Making your Mark: the Process of Logo Design (Part I)

Why should you care about having a graphic designer work with you to create great logo? What does it really matter? Why not just stick with the clip art creation you threw together when the company first opened its doors, or buy a jazzy new one from

I’ll tell you why: because presentation matters. In the same way it matters to your clients that you provide a quality product or service, it matters that you appear professional, accountable and reliable. Your logo is a graphic representation of who you are and what you do—it is a voice for your brand, a mark of your identity.

A good logo will be professional, unique and appropriate. It’ll work well in a variety of applications and stand the test of time. Your logo is not your brand, but it can definitely serve to enhance your brand and support the work you’re doing.

People do judge books by their covers. It’s their first impression of what they’ll find inside, and it’s important. In the same way that a cover may catch your eye and stick in your head, a logo can draw its audience in and make an impression.

People also judge books on their content. No logo—no matter how great—can save a business that is lacking in either service or product quality. But it can most definitely enhance and support the content that is already there, and it can help give meaning to the story a company has created for itself.

I’d like to show you what goes on at corbin creative when designing a logo. I’m not going to touch too much on things like budgets or timelines, but on the actual technical process of researching, conceptualizing and finalizing a logo. My hard-working client Samantha Lowes—who runs the successful boutique bookkeeping business “Lowes Consulting”—has very graciously agreed to let me share the behind-the-scenes work that went into her logo design.

So let’s get started!

 Step 1: Getting to know you

When a client initially contacts corbin creative about a logo design, my first priority is to learn more about who they are and what their requirements might be, so a quick conversation will take place by phone or e-mail. A good sense of what they do and what they’re looking for is needed in order for me to fully define the scope of the job.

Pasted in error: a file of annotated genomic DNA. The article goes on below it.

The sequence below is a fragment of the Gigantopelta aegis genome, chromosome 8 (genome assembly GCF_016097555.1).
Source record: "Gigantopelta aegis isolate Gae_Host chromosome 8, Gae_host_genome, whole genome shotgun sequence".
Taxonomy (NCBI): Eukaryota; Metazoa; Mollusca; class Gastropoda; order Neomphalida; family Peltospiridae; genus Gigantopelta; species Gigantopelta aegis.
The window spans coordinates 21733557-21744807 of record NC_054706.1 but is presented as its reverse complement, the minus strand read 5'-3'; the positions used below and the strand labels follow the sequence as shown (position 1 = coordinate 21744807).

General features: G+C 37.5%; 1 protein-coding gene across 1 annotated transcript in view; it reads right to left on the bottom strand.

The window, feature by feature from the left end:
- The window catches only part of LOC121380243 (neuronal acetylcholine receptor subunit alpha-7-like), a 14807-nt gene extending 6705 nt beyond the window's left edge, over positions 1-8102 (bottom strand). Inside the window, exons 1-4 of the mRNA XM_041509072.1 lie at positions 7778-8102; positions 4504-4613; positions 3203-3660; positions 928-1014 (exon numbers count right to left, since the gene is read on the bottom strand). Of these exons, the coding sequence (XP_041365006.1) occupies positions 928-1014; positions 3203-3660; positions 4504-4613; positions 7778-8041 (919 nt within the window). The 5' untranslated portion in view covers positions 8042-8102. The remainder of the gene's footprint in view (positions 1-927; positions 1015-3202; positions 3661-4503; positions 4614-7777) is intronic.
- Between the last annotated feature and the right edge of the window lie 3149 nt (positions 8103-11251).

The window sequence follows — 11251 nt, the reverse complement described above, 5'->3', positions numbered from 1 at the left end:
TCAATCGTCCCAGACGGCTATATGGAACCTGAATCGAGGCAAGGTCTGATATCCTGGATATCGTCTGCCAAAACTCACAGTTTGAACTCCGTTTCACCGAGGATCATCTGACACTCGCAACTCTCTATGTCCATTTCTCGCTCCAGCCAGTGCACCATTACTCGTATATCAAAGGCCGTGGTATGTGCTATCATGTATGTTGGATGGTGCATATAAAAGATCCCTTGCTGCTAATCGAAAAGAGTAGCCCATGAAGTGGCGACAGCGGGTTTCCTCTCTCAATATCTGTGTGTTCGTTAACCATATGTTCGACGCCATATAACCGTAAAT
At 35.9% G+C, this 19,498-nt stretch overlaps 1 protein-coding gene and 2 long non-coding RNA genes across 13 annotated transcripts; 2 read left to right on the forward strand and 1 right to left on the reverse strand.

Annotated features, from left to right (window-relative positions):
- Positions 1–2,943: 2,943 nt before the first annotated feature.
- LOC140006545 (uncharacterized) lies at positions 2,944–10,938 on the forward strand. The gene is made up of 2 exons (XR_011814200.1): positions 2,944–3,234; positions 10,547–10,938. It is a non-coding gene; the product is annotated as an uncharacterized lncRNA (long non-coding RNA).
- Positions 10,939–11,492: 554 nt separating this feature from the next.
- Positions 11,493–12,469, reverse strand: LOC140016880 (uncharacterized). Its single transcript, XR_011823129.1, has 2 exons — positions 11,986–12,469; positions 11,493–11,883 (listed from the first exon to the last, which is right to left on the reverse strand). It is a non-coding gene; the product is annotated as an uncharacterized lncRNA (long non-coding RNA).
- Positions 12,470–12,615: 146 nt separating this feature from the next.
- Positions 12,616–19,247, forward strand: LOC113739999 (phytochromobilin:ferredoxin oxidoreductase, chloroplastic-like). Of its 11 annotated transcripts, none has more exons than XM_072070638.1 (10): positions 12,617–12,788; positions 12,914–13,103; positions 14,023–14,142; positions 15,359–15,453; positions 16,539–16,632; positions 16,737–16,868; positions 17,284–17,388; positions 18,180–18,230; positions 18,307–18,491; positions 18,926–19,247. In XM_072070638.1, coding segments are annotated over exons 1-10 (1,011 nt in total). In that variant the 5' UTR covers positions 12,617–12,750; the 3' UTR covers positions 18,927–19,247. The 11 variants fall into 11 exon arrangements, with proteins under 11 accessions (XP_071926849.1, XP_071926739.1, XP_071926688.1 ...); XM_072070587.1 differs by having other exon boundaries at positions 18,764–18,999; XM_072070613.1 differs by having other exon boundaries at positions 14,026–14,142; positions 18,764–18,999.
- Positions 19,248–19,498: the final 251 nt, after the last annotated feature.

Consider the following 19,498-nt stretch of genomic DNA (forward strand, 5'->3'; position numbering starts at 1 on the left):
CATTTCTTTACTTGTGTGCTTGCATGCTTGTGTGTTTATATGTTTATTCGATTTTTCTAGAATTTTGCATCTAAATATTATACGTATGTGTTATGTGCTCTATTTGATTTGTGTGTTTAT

I send a questionnaire to every client, and I ask them to respond with as many details at possible. My standard questionnaire has twenty questions, but I will add or remove a question or two as required. I appreciate that my clients are generally super busy, and may not feel that answering to these “getting to know you” questions are a priority. But not only do their responses help me to develop an accurate cost and timeline estimate, in the long run they also save time and energy, because they act as a guide to keep everyone on track in the process of developing the best, most appropriate design possible.

The questionnaire asks about the client’s business, and about their clients, competitors, and capabilities. I also ask them to provide details on things like the image they want project, what sort of design work has been successful (or not) in the past, and what their aesthetic tastes are.

Here are a few questions from the questionnaire, with answers provided by Samantha:

Q: How would you describe your business?

A: I provide bookkeeping services to small charities, not-for-profits and small businesses. I do the payroll, accounts receivable, accounts payable, preparation of financial statements, and audit preparation.

Q: What is your long-term vision for your business?

A: I would like to continue to do books for charities, I would like the option of doing some business consulting down the road but it would be a different target market (small business/sole proprietors) but I am not sure that matters in terms of logo design/business card.

Q: What are your design requirements for this project?

A: I would like a professional business card and a logo to use on a very simple website. I guess it would be nice to use it on my invoice too (black and white invoice).